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Record: oai:ARNO:506185

AuthorAlbert Schwartz
TitleA Systematic Review of the Hispaniolan Snake Genus Hypsirhynchus
JournalStudies on the Fauna of Curaçao and other Caribbean Islands
AbstractOne of the least known of the endemic Hispaniolan colubrid snake genera is Hypsirhynchus. The genus was proposed by GUNTHER (1858) for one specimen of a new snake, purportedly from the island of Barbados, to which he gave the name H. ferox. COPE (1862) later described H. scalaris from Hispaniola (type locality – near Jérémie, Departement du Sud, Haïti). This species differed from H. ferox in that H. scalaris lacked a loreal scale; the pattern and coloration were said to be quite different from those stated by GUNTHER to be typical of his species. COPE (1879) established that H. ferox was Hispaniolan rather than Barbadian and considered H. scalaris as distinct from H. ferox. BOULENGER (1894) regarded H. scalaris as identical to H. ferox. However, COCRAN (1941) noted that the holotype of H. scalaris differed from other H. ferox which she examined in that it lacked a loreal; she also pointed out that the loreal scale was reduced in some specimens of ferox. Only DUNN (1932) seriously questioned the status of Hypsirhynchus as a distinct genus. DUNN suggested that Hypsirhynchus be considered congeneric with the widespread Antillean Dromicus. MERTENS (1939) pointed out that, although Hypsirhynchus was indeed close to Dromicus, the former differed from the latter in having a vertically elliptical pupil. The problem is made somewhat more complex in that the Antillean snakes presently included in Dromicus represent an unquestionably polyphyletic assemblage; to combine Hypsirhynchus with Dromicus surely contributes no clarification to the confusion in Dromicus. Aside even from this contention is the fact that Hypsirhynchus, if combined with Dromicus, stands out immediately in its general habitus (stocky rather than slim and cursorial), peculiarly viperidlike head, pattern and coloration, and relatively short tail. The hemipenial structures of Dromicus (sensu stricto, and exclusive of those forms which are to be included in Leimadophis) and Hypsirhynchus likewise are quite distinct. All things considered, there is surely nothing to be gained by considering Hypsirhynchus a member of the genus Dromicus. As presently understood, Hypsirhynchus is a valid monotypic genus; the species ferox is also monotypic, and no one has attempted to assess the variation within it.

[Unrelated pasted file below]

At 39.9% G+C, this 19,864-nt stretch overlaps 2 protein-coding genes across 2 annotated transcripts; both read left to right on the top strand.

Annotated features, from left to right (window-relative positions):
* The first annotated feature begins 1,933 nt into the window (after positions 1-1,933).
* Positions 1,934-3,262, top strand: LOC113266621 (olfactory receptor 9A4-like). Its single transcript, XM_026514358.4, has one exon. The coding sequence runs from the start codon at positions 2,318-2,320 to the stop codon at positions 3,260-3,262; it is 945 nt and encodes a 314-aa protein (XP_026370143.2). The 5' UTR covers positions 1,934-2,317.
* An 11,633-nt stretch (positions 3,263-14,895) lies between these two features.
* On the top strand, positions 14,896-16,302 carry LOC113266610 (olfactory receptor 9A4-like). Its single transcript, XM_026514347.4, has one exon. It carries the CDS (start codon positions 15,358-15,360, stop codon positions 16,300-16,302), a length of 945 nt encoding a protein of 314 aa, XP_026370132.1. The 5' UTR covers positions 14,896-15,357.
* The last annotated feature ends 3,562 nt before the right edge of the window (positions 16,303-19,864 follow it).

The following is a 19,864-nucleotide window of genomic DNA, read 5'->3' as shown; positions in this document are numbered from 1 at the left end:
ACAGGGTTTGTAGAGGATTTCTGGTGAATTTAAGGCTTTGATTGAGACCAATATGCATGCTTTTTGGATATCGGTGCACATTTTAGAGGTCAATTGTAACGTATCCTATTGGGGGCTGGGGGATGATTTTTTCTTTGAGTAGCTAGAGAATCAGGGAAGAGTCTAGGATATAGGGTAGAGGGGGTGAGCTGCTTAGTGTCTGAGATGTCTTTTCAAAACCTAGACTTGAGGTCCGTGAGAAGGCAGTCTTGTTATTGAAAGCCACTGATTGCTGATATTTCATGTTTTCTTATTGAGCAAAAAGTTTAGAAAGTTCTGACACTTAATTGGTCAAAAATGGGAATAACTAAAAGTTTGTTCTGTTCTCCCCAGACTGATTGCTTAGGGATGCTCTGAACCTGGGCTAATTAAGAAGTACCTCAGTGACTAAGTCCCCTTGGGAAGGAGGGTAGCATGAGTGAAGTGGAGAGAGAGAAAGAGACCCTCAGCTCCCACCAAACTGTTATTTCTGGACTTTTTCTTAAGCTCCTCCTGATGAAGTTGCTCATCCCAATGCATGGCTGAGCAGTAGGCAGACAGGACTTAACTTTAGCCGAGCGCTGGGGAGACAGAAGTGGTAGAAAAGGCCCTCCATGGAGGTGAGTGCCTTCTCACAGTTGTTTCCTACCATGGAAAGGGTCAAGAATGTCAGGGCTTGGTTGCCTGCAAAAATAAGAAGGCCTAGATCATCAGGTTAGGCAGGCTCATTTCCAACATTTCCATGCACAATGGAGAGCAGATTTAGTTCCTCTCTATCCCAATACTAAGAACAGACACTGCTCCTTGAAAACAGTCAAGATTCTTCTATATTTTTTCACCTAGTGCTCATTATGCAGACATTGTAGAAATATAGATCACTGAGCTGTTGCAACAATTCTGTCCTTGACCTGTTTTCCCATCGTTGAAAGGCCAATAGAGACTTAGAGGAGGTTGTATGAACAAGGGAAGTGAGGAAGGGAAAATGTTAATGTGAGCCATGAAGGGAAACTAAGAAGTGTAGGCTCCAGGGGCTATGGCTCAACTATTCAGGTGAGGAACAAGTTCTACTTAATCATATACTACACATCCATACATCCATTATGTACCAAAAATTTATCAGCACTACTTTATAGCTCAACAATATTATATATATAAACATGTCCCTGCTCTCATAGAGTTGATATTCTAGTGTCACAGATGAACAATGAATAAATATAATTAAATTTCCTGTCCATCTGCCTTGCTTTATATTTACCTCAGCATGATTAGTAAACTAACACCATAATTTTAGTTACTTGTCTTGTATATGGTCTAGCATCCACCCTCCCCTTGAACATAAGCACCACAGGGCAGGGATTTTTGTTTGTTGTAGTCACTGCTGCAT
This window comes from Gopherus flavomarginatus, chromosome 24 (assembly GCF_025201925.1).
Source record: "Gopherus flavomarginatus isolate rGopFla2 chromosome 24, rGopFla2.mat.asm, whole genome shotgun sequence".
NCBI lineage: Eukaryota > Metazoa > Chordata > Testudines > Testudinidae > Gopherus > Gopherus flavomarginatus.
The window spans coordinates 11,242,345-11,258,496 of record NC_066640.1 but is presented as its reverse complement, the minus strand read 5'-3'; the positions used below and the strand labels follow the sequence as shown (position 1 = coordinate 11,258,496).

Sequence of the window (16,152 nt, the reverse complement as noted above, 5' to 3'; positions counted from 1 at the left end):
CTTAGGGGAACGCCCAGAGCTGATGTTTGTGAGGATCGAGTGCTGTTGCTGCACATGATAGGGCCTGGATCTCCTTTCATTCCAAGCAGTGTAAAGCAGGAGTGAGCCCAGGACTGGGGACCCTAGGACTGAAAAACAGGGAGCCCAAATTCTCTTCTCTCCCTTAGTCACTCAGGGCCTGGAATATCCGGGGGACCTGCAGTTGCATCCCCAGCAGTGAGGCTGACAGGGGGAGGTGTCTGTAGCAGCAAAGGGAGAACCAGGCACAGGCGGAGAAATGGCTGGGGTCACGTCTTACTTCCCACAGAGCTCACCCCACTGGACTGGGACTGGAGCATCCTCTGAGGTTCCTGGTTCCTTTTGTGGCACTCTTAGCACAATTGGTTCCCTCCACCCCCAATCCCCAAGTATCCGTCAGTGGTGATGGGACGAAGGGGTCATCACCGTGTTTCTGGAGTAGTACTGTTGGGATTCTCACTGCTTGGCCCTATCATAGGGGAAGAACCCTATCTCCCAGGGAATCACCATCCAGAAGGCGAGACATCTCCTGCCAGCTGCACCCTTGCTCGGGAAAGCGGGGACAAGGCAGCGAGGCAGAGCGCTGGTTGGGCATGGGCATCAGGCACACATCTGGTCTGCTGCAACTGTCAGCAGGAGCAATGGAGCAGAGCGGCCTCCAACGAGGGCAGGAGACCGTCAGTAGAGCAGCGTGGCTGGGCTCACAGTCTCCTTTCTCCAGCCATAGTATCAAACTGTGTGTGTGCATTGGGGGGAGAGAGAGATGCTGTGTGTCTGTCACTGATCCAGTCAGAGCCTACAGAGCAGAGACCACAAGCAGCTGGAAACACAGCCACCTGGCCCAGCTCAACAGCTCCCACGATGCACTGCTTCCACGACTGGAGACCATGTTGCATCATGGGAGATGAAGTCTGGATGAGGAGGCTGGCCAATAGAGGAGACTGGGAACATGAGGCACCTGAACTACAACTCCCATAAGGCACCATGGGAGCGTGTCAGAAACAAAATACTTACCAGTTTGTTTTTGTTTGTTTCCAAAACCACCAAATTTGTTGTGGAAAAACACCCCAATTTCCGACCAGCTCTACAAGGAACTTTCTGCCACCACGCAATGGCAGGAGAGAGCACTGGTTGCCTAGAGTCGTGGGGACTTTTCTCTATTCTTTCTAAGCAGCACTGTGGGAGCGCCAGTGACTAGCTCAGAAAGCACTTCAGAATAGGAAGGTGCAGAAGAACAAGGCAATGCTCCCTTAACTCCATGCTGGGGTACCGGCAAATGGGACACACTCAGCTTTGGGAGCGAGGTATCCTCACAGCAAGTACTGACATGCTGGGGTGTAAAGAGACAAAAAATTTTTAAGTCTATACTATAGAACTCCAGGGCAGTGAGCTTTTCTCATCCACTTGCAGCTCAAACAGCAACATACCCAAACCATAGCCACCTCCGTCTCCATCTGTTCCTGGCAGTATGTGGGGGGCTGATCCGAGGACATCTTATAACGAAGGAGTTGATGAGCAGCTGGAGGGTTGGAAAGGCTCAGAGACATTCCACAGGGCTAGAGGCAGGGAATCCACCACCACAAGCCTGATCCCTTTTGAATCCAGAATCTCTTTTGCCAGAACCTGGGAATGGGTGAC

My own interest in Hypsirhynchus is due to the collection of four specimens on Isla Saona, that Hispaniolan satellite island off the extreme southeastern coast of the República Dominicana. Although H. ferox has been previously known to occur on lie de la Gonâve, it had not before been taken on any other of the Hispaniolan satellites. In fact, published locality records are few indeed. SCHMIDT (1921) reported specimens from Los Quemados and El Cercado de Mao in the northwestern portion of the Republica Dominicana, and MERTENS (1939) recorded specimens from Monte Cristi in this same general region and from Cap-Haïtien on the northern Haitian littoral. COCHRAN (1941) cited specimens examined or recorded from Jérémie and Côteaux on the Tiburon Peninsula in Haïti, from Momance, Carrefour, Port-au-Prince, Damien, and Manneville in and near the Cul-de-Sac Plain in Haïti, and from St. Michel de l’Atalaye, Gonaïves, Savanne Papaye, and Cap-Haïtien in northern and central Haiti. Dominican records have been very few and include only (in addition to those of SCHMIDT and MERTENS) that of COCHRAN (1941) from Santo Domingo. The species is obviously widespread but apparently uncommon in most areas.
Document typearticle
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